Tales of Midgard is available in a lot of places, like our site or Tapas. In these places and in many other you’ve sent quite a few questions. We collected these questions, and we’ll answer them all here.
A: By the rules that define magic (at least to the knowledge of everyone currently in Midgard) necromancy is not possible as in bringing back the dead as living, somewhat intelligent beings, but making dead things or things that were never alive, to begin with, autonomously move… That’s absolutely possible. As a matter of fact, Erik made use of something very similar in his fight against Mia and Gjurd, although arguably the golem was not dead, but inanimate, in the first place. While this is very similar to necromancy, as there’s nothing stopping you from using corpses or skeletons, people can’t make these corpses and skeletons live, just move, and do stuff.
Now as magic is often looked upon as science it goes without saying that there are people who are constantly trying to break the known boundaries. Scholars are always experimenting and exploring new things. Some succeed, some don’t.
A: That’s the case more or less. Or you could always forego the 1 on 1 situation and go all out zerg, that works as well.
A: Magic does not work exactly as you’d generally think. There are very simple and low-level spells and there are extremely complex spells as well. This greatly correlates to mage ranks, which is explained in details in Chapter 12. Some spells can very easily be dodged by even normal untrained people, while the truly great spells are very close to being undodgeable. Also, people can move quite well in plate armor (see this video )
A: Not really, but yes. Anne is a mage and a knight, which are two separate professions in the Tales of Midgard universe. Knights are always part of a royal household’s personal army, however, knights are not regular soldiers. Knights also follow their own code of honor, established before the Magiwar. Asides being a knight Anne is also a mage. Mages are in a way a bit similar to mercenaries. Mages are always part of a guild, these guilds take up requests from people, order them by difficulty and task their members with said tasks. Most of the times the mages guild takes up combat related jobs, while other jobs (eg: construction work, healing, teaching, etc…) are done by other guilds organizations. In this sense mages, especially the D, C B and A rank mages, usually, do work that is fairly similar to mercenary work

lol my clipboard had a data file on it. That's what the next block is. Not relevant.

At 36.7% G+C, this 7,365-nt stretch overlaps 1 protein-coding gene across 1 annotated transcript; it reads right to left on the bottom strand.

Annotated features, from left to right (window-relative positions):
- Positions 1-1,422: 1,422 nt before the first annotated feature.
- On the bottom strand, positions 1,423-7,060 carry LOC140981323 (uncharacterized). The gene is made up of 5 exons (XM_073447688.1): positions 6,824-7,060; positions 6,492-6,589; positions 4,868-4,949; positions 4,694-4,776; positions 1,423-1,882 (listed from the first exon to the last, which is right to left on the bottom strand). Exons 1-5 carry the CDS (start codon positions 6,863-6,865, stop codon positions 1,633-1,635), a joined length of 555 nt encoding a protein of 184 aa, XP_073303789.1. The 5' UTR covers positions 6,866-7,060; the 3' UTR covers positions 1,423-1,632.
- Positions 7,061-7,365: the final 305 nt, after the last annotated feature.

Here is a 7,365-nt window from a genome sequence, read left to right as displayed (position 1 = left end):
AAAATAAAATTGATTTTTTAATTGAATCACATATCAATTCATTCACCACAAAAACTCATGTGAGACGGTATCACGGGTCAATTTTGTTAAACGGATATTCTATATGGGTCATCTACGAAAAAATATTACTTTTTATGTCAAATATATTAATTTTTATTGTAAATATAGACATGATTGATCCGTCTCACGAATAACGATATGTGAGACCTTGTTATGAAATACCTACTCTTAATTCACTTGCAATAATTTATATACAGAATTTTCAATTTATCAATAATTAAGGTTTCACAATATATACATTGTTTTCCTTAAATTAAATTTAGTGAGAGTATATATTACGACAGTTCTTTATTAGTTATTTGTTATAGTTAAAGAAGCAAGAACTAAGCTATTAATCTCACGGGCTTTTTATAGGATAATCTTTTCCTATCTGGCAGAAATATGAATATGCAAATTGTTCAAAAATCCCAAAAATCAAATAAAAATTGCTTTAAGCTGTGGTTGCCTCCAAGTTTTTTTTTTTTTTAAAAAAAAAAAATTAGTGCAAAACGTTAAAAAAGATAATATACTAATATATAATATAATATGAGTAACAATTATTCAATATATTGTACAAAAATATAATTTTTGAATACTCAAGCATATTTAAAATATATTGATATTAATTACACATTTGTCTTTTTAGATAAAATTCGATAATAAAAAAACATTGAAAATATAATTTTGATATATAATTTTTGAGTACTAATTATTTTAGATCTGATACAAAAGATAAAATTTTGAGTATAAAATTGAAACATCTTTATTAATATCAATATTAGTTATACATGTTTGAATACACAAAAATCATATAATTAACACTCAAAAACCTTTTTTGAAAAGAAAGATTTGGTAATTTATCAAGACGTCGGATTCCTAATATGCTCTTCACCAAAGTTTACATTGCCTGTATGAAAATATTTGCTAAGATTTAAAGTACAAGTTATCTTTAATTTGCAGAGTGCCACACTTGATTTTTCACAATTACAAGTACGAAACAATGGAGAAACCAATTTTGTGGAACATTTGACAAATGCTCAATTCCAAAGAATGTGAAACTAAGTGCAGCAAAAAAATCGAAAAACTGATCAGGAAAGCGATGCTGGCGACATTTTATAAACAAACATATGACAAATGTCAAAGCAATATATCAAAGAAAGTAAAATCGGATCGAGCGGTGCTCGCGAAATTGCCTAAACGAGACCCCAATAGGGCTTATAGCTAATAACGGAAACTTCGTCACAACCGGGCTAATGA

A: This was not an actual question, but this issue was pointed out by Sam Dealey of Woohooligan in his review of Tales of Midgard. Aand that is a complicated issue. The short answer is, that in some countries there is democracy, while in others there isn’t. However, this issue is really complicated because there are a few countries which have political systems that have no real world equivalent. In most of the countries of Midgard (around 960 AM which is roughly the time of Tales of Midgard: The Age of Magic) a sovereign rules with supreme power, there are a few places with good old parliamentary democracy and then there are the weird, unique places, but this is still not the full picture. If you want to understand the political system of Midgard you also need to consider the abundance of international institutions that neither stand above national legislation, nor are fully subjected to that.
Hope you enjoyed this Q&A session and our comics. Have fun reading!